The CER Document is available from their website for comment by 27 September. An underlying critical issue raised is if there is to be public access to agreements between the CER and other agencies - the Environmental Protection Agency and the Health and Safety Authority, to name just two - as well as their incident reports to the Minister.

Yours etc.,
Tony Lowes
Friends of the Irish Environment
Kilcatherine,
Eyeries,
Co. Cork

 

Relocating the first proposed Irish Liquid Natural Gas [LNG] terminal from the Shannon to near the Kinsale Gas field must be considered, FIE has told the Planning Appeals Board. The European Seveso Directive requires safety distances that are greater than that provided from nearby centres of populations on the Shannon.

Further, the existing gas pipeline from the Kinsale field to Inch could be used, eliminating entirely the need for the proposed new 25 kilometer pipeline required at the Shannon location.

Storage could also be provided at the Kinsale field which would mean LNG could be used provide at least a quarter of national gas demand or be sufficient entirely for the Cork area.

Consideration in the EIS of off shore sites did not include the Kinsale gas field first suggested by scientists at the International Conference of Renewable Energy in Maritime Island Climate in Dublin in 2006.

 NEW! Resident's protest site

Oral Hearing Announced: 21 January 2008, Tralee, Co. Kerry


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The Government recently granted exploration licences for “fracking” over 1453 sq. km in the Northwest Carboniferous Basin ('Lough Allen Basin') and 495 sq. km in the Clare Basin, (which includes parts of Kerry and Cork). “Hydraulic fracturing” is a gas well stimulation technique that has greatly increased the ability to extract natural gas from very tight rock. It is combined with horizontal drilling to extract natural gas trapped deep beneath the surface by injecting large volumes of water mixed with toxic chemicals which are then recovered and stripped of the gas. There are many environmental issues and Ireland’s current regulatory framework does not include fracking. Visit our new FRACKING PAGE and This email address is being protected from spambots. You need JavaScript enabled to view it. if you would like to join the fracking list we have established to share information.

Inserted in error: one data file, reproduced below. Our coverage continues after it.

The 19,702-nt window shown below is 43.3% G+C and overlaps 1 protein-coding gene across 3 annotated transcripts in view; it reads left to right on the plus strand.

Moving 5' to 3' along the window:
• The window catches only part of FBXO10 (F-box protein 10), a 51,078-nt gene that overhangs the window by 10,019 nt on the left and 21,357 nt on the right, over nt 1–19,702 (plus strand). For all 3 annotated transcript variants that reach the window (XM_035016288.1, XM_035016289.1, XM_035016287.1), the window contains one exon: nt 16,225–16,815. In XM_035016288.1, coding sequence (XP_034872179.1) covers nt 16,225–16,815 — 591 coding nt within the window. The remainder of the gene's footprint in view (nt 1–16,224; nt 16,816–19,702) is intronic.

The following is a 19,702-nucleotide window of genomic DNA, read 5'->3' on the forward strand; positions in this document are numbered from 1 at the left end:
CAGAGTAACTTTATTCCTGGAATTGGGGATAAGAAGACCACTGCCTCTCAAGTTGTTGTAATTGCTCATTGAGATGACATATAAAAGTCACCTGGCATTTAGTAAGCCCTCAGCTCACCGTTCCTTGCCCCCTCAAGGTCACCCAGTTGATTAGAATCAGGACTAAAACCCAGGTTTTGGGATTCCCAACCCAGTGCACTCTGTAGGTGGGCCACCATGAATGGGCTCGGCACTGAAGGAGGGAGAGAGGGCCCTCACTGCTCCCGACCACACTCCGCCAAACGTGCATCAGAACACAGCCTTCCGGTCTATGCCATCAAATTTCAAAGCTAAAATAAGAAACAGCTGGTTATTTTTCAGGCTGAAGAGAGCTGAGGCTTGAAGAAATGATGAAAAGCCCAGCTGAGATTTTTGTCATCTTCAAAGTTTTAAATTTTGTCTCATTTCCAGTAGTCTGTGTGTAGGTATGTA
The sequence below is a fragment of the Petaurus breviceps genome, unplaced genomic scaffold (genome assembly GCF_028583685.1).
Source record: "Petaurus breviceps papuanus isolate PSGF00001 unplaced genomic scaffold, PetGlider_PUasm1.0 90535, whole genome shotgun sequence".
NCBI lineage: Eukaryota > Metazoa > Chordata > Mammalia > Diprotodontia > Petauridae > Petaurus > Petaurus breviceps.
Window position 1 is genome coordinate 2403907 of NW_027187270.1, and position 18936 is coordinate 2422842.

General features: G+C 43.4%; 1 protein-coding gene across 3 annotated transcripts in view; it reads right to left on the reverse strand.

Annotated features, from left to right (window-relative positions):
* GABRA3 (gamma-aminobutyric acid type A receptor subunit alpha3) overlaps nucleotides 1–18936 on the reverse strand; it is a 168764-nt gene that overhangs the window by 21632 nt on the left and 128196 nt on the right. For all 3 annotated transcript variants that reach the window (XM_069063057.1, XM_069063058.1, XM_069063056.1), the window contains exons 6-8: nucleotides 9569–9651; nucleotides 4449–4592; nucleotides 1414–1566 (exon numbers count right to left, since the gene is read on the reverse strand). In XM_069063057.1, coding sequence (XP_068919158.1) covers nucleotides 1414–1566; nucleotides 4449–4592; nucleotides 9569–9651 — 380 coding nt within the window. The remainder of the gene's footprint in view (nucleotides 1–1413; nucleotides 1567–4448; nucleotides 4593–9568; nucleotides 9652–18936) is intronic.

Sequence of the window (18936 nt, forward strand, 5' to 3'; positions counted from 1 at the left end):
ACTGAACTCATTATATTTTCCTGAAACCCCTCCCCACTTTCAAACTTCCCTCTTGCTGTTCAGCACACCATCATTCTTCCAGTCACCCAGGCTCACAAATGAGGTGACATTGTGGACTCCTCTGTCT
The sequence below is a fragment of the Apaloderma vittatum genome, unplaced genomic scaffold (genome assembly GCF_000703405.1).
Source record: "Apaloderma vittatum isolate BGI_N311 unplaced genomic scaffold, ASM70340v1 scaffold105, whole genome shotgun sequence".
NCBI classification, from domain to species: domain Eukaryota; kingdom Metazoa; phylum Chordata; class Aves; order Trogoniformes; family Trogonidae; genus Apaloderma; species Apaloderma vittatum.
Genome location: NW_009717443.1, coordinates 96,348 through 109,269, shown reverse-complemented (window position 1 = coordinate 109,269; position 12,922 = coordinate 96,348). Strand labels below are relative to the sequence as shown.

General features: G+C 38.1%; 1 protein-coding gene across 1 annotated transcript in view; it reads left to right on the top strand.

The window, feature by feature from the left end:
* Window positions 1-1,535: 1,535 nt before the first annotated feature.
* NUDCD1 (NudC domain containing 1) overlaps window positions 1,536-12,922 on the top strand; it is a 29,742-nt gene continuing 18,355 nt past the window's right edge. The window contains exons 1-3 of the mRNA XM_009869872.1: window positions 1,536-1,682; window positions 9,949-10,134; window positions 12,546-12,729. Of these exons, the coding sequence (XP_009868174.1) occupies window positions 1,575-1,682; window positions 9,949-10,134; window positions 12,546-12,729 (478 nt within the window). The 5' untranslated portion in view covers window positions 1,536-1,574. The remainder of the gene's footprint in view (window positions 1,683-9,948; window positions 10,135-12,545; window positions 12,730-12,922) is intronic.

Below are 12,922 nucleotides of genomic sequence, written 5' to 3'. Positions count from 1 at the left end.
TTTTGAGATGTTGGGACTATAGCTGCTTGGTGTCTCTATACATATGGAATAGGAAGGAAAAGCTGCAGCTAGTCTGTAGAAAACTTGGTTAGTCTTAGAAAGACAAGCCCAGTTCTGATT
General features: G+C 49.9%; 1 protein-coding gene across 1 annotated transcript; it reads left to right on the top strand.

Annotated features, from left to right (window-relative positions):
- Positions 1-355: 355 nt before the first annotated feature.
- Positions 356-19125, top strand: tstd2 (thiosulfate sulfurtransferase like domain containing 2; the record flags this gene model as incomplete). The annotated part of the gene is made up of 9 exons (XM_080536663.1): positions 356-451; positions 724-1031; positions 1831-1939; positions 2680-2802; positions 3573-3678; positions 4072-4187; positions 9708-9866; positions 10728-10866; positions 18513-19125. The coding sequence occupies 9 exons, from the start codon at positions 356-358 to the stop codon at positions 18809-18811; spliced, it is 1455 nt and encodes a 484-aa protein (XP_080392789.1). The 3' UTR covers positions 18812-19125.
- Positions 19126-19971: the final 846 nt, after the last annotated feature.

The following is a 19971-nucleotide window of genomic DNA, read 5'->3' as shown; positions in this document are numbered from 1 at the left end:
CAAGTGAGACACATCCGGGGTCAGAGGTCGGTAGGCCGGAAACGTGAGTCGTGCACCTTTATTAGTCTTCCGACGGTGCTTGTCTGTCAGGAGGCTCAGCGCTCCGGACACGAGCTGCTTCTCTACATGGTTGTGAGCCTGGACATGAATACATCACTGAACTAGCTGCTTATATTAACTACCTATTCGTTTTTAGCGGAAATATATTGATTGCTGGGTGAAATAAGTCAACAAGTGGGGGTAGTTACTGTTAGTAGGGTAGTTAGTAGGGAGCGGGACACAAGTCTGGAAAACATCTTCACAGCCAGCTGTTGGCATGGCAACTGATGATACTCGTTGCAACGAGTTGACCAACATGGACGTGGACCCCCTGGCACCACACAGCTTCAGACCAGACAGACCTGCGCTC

Read our request for information to the Department | And our letter to the Irish Examiner


As Mayo County Council closes its doors for Christmas, members of the public are told they will have to wait until after the holidays to purchase a copy of the EIS for the Corrib Gas field terminal which was supposed to be available last Wednesday, December 17. FIE is calling for the readvertisement and extension of the period of consultation for this long standing controversial planning application. Click HERE to see the Irish Times coverage


As Mayo County Council closes its doors for Christmas, members of the public are told they will have to wait until after the holidays to purchase a copy of the EIS for the Corrib Gas field terminal which was supposed to be available last Wednesday, December 17. FIE is calling for the readvertisement and extension of the period of consultation for this long standing controversial planning application. Click HERE to see the Irish Times coverage